Over a 17-year period, an international team of astronomers monitored Neptune’s atmospheric temperatures. They discovered that Neptune’s global temperatures dropped unexpectedly, followed by a dramatic warming at its south pole. Credit: ESO/M. Novel
Using ground-based telescopes, including the European Southern Observatory’s
This composite shows thermal images of Neptune taken between 2006 and 2020. The first three images (2006, 2009, 2018) were taken with the VISIR instrument on ESO’s Very Large Telescope while the 2020 image was captured by the COMICS instrument on the Subaru Telescope ( VISIR was not in operation in mid-late 2020 because of the pandemic). After the planet’s gradual cooling, the south pole appears to have become dramatically warmer in the past few years, as shown by a bright spot at the bottom of Neptune in the images from 2018 and 2020. Credit: ESO/M. Roman, NAOJ/Subaru/COMICS
Astronomers looked at nearly 100 thermal-infrared images of Neptune, captured over a 17-year period, to piece together overall trends in the planet’s temperature in greater detail than ever before.
These data showed that, despite the onset of southern summer, most of the planet had gradually cooled over the last two decades. The globally averaged temperature of Neptune dropped by 8°C between 2003 and 2018.
The astronomers were then surprised to discover a dramatic warming of Neptune’s south pole during the last two years of their observations, when temperatures rapidly rose 11 °C between 2018 and 2020. Although Neptune’s warm polar vortex has been known for many years, such rapid polar warming has never been previously observed on the planet.
The image of the planet Neptune on the left was obtained during the testing of the Narrow-Field adaptive optics mode of the MUSE instrument on ESO’s Very Large Telescope. The image on the right is a comparable image from the NASA/ESA Hubble Space Telescope. Note that the two images were not taken at the same time so do not show identical surface features. Credit: ESO/P. Weilbacher (AIP)/NASA, ESA, and MH Wong and J. Tollefson (UC Berkeley)
“Our data cover less than half of a Neptune season, so no one was expecting to see large and rapid changes,” says co-author Glenn Orton, senior research scientist at Caltech’s Jet Propulsion Laboratory (
Observed changes in Neptune’s thermal-infrared brightness, a measure of temperature in Neptune’s atmosphere. The plot shows the relative change in the thermal-infrared brightness from Neptune’s stratosphere with time for all existing images taken by ground-based telescopes. Brighter images are interpreted as warmer. Corresponding thermal-infrared images (top) at wavelengths of ~12 µm show Neptune’s appearance in 2006, 2009, 2018 (observed by the European Southern Observatory’s Very Large Telescope’s VISIR instrument), and 2020 (observed by Subaru’s COMICS instrument). The south pole appears to have become dramatically warmer in just the past few years. Credit: Michael Roman/NASA/JPL/Voyager-ISS/Justin Cowart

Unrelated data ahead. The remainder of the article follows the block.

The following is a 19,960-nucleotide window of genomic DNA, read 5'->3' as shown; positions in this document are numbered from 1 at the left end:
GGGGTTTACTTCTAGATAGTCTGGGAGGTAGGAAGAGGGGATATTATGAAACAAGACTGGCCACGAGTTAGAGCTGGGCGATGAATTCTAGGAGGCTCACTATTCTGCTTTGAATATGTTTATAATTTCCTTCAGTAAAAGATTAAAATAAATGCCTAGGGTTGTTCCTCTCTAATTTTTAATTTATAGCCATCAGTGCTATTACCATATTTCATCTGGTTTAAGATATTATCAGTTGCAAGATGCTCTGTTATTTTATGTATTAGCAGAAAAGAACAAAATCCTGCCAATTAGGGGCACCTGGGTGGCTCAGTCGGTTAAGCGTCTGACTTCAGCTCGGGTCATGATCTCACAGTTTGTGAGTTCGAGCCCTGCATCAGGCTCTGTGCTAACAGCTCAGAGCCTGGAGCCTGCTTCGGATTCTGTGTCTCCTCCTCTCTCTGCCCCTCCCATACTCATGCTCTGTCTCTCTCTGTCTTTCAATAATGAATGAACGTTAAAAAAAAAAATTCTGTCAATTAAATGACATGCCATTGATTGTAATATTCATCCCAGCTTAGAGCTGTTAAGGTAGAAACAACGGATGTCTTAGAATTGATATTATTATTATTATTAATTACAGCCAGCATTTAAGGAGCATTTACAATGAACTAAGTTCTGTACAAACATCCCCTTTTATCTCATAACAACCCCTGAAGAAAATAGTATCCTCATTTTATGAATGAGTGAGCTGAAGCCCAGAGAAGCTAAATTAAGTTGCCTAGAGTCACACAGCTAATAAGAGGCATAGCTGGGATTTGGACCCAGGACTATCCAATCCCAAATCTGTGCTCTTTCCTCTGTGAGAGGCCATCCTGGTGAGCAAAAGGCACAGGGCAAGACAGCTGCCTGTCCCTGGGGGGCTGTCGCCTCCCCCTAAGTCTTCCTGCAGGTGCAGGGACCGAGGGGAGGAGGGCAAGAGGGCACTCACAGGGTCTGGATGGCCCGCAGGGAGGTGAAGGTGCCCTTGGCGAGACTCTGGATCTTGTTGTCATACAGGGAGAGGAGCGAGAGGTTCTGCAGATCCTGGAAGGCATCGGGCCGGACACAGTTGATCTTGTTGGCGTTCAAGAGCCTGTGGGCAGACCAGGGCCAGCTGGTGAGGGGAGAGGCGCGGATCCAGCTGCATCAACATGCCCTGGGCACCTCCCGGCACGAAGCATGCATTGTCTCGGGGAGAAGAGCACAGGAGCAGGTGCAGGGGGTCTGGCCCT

Because Neptune is roughly 4.5 billion kilometers away and is very cold, the planet’s average temperature reaches around –220°C, measuring its temperature from Earth is no easy task. “This type of study is only possible with sensitive infrared images from large telescopes like the VLT that can observe Neptune clearly, and these have only been available for the past 20 years or so,” says co-author Leigh Fletcher, a professor at the University of Leicester.
Around one-third of all the images taken came from the VLT Imager and Spectrometer for mid-InfraRed (VISIR) instrument on ESO’s VLT in Chile’s Atacama Desert. Because of the telescope’s mirror size and altitude, it has a very high resolution and data quality, offering the clearest images of Neptune. The team also used data from
The evolution of thermal images taken from Neptune using the VLT’s VISIR instrument. The images, taken between 2006 and 2021, show Neptune gradually cooling down, before a dramatic heating of its south pole in the last few years. Credit: ESO/M. Novel
Because Neptune’s temperature variations were so unexpected, the astronomers do not know yet what could have caused them. They could be due to changes in Neptune’s stratospheric chemistry, or random weather patterns, or even the solar cycle. More observations will be needed over the coming years to explore the reasons for these fluctuations. Future ground-based telescopes like ESO’s Extremely Large Telescope (ELT) could observe temperature changes like these in greater detail, while the NASA/ESA/CSA DOI: 10.3847/PSJ/ac5aa4
The team is composed of MT Roman and LN Fletcher (School of Physics and Astronomy, University of Leicester, UK), GS Orton (Jet Propulsion Laboratory/California Institute of Technology, California, USA), TK Greathouse (Southwest Research Institute, San Antonio , TX, USA), JI Moses (Space Science Institute, Boulder, CO, USA), N. Rowe-Gurney (Department of Physics and Astronomy, Howard University, Washington DC, USA; Astrochemistry Laboratory, NASA/GSFC, Greenbelt, MD , USA; Center for Research and Exploration in Space Science and Technology, NASA/GSFC, Greenbelt, MD, USA), PGJ Irwin (